Health & wellness

Summit focuses on children’s mental health

It was billed as the Children’s Mental Health Summit, the second in a decade, and its organizers hoped it would inspire as much passion for reform as the debut gathering did in 2001.

Among the issues addressed by top officials in Boston yesterday were the high rate of psychotropic drugs consumed by the state’s foster children, poor insurance coverage of family-based services, and the relatively high percentage of substance abuse among Massachusetts teens. The keynote speaker, Pamela Hyde, an Obama appointee who heads the Substance Abuse and Mental Health Services Administration, also spoke about the growing awareness that trauma -- including domestic strife, neighborhood violence, and bullying -- undermines children’s mental well-being.

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“It’s not so much what’s wrong with you, it’s what happened to you,” she said before the gathering of about 150 people in downtown Boston.

While considerable discussion focused on the broad issues that consume lawmakers and public-policy specialists, such as data trends and insurance codes, one speaker urged the gathering to remember that many parents of troubled children remain in the dark about existing services -- and when in crisis, care only about the practical issue of what will help their youngster.

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“Does this treatment work for my child?” said Lisa Lambert, director of the Parent/Professional Advocacy League, a statewide mental health advocacy group.

Several speakers addressed this month’s Government Accountability Office report that found foster children in Massachusetts are nearly four times as likely to be prescribed psychotropic drugs as other children receiving similar Medicaid benefits. The report also found an alarming number of children who are on a regimen of five or more psychotropic drugs.

Some participants were quick to say that psychiatric medications can play an important role for young patients. However, there remain serious questions about why so many children are on multiple drugs, and often, prescribed them by multiple providers, including pediatricians who may not be well-versed in the use of psychiatric medications.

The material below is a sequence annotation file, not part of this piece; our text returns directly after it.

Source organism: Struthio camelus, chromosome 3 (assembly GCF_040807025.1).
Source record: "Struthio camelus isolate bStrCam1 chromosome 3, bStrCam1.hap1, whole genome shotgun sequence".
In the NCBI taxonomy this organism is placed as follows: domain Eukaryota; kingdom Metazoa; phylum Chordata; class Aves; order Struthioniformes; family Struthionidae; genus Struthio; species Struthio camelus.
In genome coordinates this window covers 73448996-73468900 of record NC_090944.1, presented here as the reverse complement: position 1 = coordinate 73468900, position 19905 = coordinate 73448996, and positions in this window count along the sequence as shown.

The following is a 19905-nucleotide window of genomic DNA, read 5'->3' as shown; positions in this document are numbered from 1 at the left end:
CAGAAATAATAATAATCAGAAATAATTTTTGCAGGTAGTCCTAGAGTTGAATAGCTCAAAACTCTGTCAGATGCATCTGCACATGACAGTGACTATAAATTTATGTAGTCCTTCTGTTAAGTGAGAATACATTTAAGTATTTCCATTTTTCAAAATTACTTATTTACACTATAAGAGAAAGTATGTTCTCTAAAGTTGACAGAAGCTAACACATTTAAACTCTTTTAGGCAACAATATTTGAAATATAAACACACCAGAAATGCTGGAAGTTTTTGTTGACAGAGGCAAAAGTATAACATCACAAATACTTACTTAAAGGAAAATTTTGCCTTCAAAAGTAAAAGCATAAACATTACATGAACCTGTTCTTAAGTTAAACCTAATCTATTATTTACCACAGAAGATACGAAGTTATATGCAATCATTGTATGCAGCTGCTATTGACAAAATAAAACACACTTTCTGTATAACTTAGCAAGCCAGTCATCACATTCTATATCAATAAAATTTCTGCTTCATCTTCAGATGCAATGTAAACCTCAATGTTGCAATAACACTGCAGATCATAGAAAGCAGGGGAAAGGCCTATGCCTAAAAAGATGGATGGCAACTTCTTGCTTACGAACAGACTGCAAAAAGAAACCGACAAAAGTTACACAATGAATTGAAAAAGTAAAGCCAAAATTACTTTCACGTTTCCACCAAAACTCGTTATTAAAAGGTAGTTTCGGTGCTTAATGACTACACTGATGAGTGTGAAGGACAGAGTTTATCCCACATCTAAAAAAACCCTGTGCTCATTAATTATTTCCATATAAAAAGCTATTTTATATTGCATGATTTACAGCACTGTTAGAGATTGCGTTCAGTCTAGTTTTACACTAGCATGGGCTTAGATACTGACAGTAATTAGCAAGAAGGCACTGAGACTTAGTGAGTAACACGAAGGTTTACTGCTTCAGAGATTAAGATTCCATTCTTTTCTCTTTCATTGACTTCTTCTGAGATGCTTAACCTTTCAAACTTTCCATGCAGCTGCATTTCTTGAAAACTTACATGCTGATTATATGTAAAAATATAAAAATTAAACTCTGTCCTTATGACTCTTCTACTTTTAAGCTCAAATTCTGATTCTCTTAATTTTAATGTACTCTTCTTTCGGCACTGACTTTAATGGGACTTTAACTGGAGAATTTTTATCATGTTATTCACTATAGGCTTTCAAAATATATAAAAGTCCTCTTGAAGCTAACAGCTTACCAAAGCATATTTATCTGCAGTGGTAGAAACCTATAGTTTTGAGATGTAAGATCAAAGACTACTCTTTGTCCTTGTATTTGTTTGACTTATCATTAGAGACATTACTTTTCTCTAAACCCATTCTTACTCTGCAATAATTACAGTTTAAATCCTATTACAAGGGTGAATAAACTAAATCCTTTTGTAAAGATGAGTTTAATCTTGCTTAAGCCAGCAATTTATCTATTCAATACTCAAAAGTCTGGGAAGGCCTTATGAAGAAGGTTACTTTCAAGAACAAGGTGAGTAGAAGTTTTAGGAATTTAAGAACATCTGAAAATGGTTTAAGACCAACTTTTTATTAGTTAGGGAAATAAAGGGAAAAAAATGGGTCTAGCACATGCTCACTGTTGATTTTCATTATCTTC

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Despite raising these and other serious issues, many in the gathering emphasized that the state has made great progress, particularly since the first summit. Among the gains was the creation of the Children’s Mental Health Campaign, an advocacy group that continues to lobby for reforms, as well as the commonwealth’s passage of the mental health parity law, and legislation known as Yolanda’s Law, which called on pediatricians to help screen for mental health issues, among other things.

The first summit also inspired the publication of the Boston Bar Association’s How-To Guide to Children’s Mental Health Services -- now in its third edition and made possible through a collaboration with Children’s Hospital Boston -- which has become one of the most downloaded documents of the bar association.

Other speakers and panelists included Marylou Sudders, president of the Massachusetts Society for the Prevention of Cruelty to Children and former state mental health commissioner; Dr. Lauren A. Smith, medical director of the Massachusetts Department of Public Health; Danna Mauch, principal at Abt Associates; and Timothy Murphy, president of Beacon Health Strategies. Angelo McClain, the commissioner of the Department of Children and Families, was also present.

The closing talk came from US District Court Judge Michael Ponsor, who issued the 2006 landmark ruling, referred to as the Rosie D. case, which required the state to offer intensive home-based mental health services for children on Medicaid with serious emotional disturbances.

Ponsor commended the gathering for their strong -- and patient -- commitment to helping vulnerable children.

“Serving the needs of children with mental health problems, especially poor children, is not for the faint of heart, or for people overly fond of cheap thrills and immediate gratification,” Ponsor said in his written remarks. “It is a very long-term commitment.”

Patricia Wen can be reached at wen@globe.com.
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